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Main > Celtic folktales > Fairy tale "The Shee an Gannon and the Gruagach Gaire"

The Shee an Gannon and the Gruagach Gaire

After what he had seen and heard, the cowboy said: "I know now why you don't laugh, and small blame to you. But does that hare come here still?"

"He does indeed," said the Gruagach.

Both went to the table to play, and they were not long playing cards when the hare ran in; and before they could stop him he was out again.

But the cowboy made after the hare, and the Gruagach after the cowboy, and they ran as fast as ever their legs could carry them till nightfall; and when the hare was entering the castle where the twelve sons of the Gruagach were killed, the cowboy caught him by the two hind legs and dashed out his brains against the wall; and the skull of the hare was knocked into the chief room of the castle, and fell at the feet of the master of the place.

"Who has dared to interfere with my fighting pet?" screamed Yellow Face.

"I," said the cowboy; "and if your pet had had manners, he might be alive now."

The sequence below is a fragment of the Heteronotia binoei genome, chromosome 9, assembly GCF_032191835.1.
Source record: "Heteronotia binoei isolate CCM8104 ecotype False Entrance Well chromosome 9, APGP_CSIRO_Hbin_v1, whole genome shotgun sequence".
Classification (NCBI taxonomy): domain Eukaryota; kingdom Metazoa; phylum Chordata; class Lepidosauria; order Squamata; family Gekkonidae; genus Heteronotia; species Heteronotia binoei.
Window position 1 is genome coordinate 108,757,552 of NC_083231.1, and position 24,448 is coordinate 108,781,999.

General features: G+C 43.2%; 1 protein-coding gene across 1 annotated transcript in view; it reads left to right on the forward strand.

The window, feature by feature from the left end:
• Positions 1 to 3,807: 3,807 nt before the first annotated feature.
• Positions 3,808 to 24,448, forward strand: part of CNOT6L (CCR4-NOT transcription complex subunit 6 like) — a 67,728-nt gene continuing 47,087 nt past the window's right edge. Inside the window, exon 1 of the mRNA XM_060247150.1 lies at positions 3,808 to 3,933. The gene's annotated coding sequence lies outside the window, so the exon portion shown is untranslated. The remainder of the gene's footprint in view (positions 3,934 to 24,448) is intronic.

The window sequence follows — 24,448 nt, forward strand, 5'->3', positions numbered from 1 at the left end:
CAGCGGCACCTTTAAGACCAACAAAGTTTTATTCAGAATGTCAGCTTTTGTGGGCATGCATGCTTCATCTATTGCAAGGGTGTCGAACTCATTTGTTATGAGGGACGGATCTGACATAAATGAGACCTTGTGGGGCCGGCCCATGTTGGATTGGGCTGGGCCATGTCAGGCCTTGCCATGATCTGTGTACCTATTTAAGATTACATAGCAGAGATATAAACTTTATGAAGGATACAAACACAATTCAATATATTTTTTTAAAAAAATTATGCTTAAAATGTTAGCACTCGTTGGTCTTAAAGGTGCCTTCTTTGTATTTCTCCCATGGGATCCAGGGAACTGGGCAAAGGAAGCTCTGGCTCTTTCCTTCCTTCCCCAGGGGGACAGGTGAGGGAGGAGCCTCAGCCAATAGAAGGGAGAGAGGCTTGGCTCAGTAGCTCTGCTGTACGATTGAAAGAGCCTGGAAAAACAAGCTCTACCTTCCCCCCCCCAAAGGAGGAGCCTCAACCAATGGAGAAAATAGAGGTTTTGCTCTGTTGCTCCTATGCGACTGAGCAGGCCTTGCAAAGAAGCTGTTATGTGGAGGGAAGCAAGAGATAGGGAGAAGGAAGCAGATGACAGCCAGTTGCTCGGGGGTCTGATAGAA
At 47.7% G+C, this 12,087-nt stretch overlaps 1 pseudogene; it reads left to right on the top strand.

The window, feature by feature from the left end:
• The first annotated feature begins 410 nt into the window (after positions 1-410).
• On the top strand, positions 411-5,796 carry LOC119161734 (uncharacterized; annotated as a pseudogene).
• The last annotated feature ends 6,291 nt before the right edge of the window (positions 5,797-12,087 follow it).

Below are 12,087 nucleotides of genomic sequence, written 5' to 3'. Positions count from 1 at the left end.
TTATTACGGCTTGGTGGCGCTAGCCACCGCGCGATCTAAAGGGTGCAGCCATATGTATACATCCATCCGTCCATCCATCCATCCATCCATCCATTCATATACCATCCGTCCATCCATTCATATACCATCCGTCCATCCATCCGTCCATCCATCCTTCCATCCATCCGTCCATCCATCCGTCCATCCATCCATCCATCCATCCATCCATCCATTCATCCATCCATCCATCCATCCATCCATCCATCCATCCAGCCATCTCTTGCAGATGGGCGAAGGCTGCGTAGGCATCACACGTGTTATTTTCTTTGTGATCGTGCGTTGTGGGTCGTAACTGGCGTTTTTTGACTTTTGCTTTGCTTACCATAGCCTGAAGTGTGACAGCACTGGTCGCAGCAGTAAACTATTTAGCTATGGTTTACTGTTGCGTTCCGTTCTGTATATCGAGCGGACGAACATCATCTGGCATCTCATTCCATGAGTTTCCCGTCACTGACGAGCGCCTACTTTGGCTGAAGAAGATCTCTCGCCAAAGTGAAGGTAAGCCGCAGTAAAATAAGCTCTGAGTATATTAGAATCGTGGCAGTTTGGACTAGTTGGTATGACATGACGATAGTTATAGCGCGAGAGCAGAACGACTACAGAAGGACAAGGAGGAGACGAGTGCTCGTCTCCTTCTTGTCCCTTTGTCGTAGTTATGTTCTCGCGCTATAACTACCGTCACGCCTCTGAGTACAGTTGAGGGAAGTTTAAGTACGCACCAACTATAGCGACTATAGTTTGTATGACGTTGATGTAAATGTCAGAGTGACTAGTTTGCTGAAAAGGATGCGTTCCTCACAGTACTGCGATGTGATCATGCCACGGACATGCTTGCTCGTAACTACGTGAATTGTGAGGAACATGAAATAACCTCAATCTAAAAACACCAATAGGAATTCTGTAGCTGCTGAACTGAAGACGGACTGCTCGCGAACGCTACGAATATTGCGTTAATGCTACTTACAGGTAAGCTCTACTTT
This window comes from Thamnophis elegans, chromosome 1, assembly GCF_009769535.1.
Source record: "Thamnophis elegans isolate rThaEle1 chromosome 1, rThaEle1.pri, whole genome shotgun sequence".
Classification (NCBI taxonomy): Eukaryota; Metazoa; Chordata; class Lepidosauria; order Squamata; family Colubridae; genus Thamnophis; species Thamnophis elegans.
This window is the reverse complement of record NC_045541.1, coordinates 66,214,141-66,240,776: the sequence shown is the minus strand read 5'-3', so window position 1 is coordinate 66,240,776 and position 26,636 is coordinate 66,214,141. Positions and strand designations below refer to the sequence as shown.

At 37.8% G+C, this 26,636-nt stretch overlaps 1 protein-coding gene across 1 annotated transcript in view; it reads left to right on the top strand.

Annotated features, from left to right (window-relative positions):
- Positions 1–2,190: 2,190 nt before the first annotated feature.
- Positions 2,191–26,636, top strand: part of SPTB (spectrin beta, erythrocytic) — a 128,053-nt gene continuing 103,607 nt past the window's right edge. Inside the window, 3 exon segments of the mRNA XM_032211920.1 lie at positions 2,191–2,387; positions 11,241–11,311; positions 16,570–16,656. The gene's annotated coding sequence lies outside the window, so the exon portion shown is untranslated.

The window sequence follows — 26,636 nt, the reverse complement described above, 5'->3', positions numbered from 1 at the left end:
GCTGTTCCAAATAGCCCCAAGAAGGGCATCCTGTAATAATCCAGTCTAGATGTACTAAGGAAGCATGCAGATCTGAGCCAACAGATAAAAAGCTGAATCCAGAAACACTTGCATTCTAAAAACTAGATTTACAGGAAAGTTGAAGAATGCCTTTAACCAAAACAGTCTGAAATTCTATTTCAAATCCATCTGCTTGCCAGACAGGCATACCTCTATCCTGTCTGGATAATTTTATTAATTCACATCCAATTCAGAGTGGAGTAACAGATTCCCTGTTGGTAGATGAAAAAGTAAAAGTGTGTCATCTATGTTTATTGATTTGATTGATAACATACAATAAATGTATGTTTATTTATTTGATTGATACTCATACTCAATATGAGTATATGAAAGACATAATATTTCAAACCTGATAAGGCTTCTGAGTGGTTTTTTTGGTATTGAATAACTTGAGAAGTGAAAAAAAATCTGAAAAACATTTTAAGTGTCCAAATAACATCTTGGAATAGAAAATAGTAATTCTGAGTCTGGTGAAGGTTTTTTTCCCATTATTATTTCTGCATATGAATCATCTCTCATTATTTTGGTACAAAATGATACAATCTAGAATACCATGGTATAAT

The cowboy and the Gruagach stood by the fire. A stork was boiling in the pot, as when the Gruagach came the first time. The master of the house went into the next room and brought out an iron and a wooden pike, and asked the cowboy which would he choose.

"I'll take the wooden one," said the cowboy; "and you may keep the iron one for yourself."

So he took the wooden one; and going to the pot, brought out on the pike all the stork except a small bite, and he and the Gruagach fell to eating, and they were eating the flesh of the stork all night. The cowboy and the Gruagach were at home in the place that time.

In the morning the master of the house went into the next room, took down the twelve iron loops with a wooden one, brought them out, and asked the cowboy which would he take, the twelve iron or the one wooden loop.

"What could I do with the twelve iron ones for myself or my master?

I'll take the wooden one."

He put it on, and taking the twelve iron loops, put them on the necks of the twelve daughters of the house, then snapped the twelve heads off them, and turning to their father, said: "I'll do the same thing to you unless you bring the twelve sons of my master to life, and make them as well and strong as when you took their heads.

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